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Allard Beutel
Headquarters, Washington
(Phone: 202/358-4769)

March 19, 2004
 
RELEASE : SS04-01
 
 
Space Station Status Report: SS04-01
 
 
Heading into the homestretch of their six-and-a-half month mission aboard the International Space Station, Expedition 8 Commander Michael Foale and Flight Engineer Alexander Kaleri spent the past week conducting biomedical experiments and performing maintenance for a key Station component.

Foale and Kaleri spent two days replacing a liquids unit and a water flow system in the Russian Elektron oxygen-generation device in the Zvezda Service Module, after weeks of troubleshooting failed to coax it back into service. The Elektron produces oxygen for the Station cabin atmosphere through electrolysis, the separation of hydrogen and oxygen from water that flows through a series of pumps and valves. The hydrogen is vented overboard, leaving the oxygen for crew support.

Russian specialists spent several weeks trying to track down the cause for repeated shutdowns of the system after just a few minutes of operation. They concluded contaminate particles of potassium hydroxide electrolytes, a by-product of the electrolysis process, created air bubbles in the liquids unit, resulting in the unit's repeated shutdown.

Since last Saturday, the crew has derived oxygen from solid-fuel oxygen generation (SFOG) canisters that are activated in Zvezda. The crew has used an average of two SFOGs daily, since air and oxygen was depleted from tanks in the Russian Progress supply vehicle, following the first shutdown of the Elektron.

Russian engineers will spend the weekend reviewing the results of the repair procedures. They plan to activate the refurbished Elektron tomorrow for a few days of checkouts and diagnosis. If the Elektron repair is successful, the SFOG canisters will no longer be needed. There is an ample supply of canisters, as well as oxygen contained in the Quest airlock tanks, to provide oxygen for the Station for several months, if needed.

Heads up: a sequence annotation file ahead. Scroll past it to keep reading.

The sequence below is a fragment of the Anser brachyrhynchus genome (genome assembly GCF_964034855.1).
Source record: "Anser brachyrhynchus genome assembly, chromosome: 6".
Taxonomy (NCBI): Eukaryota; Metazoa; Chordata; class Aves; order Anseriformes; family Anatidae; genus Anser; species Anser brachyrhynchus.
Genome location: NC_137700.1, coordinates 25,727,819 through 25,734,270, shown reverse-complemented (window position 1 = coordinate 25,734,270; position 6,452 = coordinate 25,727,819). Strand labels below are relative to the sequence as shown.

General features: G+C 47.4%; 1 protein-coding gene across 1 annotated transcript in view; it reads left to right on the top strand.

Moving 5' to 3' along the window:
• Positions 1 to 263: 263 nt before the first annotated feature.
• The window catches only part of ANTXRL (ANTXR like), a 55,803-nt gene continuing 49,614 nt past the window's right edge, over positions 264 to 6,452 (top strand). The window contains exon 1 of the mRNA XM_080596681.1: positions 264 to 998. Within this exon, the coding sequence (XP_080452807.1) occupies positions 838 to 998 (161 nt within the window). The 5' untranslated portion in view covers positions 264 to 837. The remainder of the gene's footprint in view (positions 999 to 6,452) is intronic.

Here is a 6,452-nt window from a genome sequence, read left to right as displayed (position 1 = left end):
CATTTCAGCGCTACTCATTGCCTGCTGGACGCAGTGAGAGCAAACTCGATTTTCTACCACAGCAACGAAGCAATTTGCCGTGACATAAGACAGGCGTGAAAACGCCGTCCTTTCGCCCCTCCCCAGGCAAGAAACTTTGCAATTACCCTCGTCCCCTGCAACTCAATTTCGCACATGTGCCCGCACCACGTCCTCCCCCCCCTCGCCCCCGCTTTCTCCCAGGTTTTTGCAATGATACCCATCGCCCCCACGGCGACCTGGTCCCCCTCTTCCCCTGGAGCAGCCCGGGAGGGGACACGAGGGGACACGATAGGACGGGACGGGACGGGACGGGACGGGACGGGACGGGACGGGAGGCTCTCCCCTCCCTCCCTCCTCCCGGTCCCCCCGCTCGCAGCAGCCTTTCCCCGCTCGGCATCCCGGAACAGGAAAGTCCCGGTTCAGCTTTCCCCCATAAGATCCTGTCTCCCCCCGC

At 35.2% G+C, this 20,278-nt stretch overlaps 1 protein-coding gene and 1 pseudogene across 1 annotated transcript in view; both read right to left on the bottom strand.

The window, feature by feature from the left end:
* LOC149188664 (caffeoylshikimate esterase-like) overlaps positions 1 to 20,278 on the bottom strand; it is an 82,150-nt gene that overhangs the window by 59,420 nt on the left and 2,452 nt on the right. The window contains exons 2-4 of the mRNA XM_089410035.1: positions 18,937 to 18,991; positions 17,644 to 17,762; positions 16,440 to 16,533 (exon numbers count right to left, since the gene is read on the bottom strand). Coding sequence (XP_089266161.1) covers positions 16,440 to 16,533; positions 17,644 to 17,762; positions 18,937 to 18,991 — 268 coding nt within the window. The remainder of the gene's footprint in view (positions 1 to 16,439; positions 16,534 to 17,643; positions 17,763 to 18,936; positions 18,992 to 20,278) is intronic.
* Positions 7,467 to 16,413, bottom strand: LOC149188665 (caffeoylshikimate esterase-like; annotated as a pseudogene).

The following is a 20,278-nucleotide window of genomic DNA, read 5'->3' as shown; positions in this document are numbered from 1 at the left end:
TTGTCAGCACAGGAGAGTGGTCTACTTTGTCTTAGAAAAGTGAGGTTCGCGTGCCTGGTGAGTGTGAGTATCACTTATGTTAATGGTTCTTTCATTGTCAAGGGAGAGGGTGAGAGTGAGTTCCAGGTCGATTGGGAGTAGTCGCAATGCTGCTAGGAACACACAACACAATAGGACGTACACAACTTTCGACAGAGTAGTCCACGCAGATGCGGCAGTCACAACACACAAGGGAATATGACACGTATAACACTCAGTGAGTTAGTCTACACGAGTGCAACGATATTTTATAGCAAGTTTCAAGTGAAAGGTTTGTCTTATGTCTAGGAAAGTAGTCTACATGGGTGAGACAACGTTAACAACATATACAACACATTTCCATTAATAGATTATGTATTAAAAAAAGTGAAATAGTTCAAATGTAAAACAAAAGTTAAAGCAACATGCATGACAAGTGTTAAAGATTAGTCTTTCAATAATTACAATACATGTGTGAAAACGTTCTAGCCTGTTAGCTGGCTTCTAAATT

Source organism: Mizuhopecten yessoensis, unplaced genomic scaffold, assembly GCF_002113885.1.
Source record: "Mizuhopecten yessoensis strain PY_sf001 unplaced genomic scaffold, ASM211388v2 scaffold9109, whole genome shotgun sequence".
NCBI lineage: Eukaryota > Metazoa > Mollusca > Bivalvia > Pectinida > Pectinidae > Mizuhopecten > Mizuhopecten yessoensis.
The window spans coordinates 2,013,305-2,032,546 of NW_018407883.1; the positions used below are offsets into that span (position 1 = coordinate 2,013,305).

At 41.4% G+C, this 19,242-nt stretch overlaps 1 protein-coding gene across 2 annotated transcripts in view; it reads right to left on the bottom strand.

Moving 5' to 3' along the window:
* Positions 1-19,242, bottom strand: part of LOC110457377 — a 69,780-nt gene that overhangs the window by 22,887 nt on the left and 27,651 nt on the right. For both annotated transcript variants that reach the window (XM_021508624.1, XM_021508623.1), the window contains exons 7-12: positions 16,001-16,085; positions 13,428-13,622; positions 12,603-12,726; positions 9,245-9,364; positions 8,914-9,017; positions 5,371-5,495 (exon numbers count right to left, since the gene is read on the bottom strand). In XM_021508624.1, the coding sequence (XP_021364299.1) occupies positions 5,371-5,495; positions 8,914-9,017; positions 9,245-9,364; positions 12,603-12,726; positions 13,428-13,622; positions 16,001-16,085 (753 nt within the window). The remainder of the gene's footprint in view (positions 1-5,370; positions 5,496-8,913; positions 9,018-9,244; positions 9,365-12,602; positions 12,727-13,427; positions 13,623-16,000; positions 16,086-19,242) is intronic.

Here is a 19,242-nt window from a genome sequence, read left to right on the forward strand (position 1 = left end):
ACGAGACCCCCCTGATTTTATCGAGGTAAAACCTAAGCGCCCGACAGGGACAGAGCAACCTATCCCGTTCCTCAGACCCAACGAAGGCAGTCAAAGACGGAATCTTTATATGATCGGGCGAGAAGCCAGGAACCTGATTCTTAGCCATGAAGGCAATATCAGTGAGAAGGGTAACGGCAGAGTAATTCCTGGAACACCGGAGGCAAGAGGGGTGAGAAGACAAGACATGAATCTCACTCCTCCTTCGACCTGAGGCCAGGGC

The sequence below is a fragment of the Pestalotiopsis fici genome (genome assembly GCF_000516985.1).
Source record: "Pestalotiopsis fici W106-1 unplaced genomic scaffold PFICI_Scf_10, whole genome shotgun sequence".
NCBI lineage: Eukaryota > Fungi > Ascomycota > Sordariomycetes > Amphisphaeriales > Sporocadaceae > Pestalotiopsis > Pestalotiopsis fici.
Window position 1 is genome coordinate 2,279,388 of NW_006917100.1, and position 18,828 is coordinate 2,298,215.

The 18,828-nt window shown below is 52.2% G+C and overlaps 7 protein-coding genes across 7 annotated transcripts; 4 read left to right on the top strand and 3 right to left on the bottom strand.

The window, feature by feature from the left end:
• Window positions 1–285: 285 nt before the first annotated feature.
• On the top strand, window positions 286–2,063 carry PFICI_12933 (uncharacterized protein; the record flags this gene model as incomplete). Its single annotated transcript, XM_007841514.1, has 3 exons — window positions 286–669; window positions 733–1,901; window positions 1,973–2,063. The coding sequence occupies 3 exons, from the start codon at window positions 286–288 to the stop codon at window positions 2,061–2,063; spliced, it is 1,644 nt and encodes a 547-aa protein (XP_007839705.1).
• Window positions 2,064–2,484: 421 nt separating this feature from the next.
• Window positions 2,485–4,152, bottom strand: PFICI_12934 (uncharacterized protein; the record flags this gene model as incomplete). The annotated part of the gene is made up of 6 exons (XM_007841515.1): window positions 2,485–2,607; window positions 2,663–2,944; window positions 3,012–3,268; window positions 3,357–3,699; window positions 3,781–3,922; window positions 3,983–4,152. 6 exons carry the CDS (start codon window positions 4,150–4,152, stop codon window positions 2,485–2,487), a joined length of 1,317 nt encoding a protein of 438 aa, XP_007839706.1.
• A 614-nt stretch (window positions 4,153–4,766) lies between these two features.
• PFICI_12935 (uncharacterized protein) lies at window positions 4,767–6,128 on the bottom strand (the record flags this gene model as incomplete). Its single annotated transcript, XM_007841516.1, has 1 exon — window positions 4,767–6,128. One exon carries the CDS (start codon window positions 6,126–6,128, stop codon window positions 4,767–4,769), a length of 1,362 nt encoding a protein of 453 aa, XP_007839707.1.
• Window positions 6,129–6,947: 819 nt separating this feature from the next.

Today, Foale did a leak check of the window in the Destiny laboratory. In January, a flex hose that helps to vent air from the inner panes of the window was causing minor pressure decay from the Station. Although the flex hose is operating normally, today's check revealed a slight leak from one of the inner panes of the window.

The leak will not affect the pressure in the Station, but it will require another venting procedure in the next week or so to prevent condensation buildup.

Foale spent time this week conducting experiments with a cellular biotechnology device to test methods for improved cell culture growth and with a device designed to measure the forces imparted on the joints of the lower extremities and the feet in the absence of gravity.

The crew also worked on the Pore Formation and Mobility Investigation in the Microgravity Science Glovebox. This experiment studies how bubbles form in materials. It gives scientists an opportunity to observe bubble dynamics in a sample being processed in a way similar to industrial methods. Researchers hope to gain insights that will improve solidification processing in a microgravity environment. The generated data may also promote our understanding of processes on Earth.

Last week, scientists saw the completion of a record-breaking 31-day experiment on the Station, called PromISS-3. It's the longest duration experiment ever conducted inside the Microgravity Science Glovebox, built by engineers and scientists at the European Space Agency (ESA) in collaboration with NASA's Marshall Space Flight Center in Huntsville, Ala. The Glovebox, a sealed container with built-in gloves, provides an enclosed workspace for investigations conducted on the Station.

Sponsored by the ESA, PromISS-3 was an experiment to study the growth of protein crystals. Among the proteins grown were iron storage proteins found in all living things. They help protect humans from bacterial infection and proteins related to anemia and neuromuscular disease in humans. The heart of the experiment was the use of a holographic microscope, which sent back images of the crystals while they were growing. The holographic microscope provided a capability to look at the physics involved in the growth of these types of crystals in order to better understand why some crystals grow better in space and some do not.

Foale and Kaleri also took time out from their schedule to answer questions from a syndicated talk show host from the Premiere Radio Networks and from students at the Howard Bishop Middle School in Gainesville, Fla.

Information on the crew's activities aboard the Space Station is available on the Internet at:

http://spaceflight.nasa.gov/

Details on Station science operations can be found at:

http://scipoc.msfc.nasa.gov/

 

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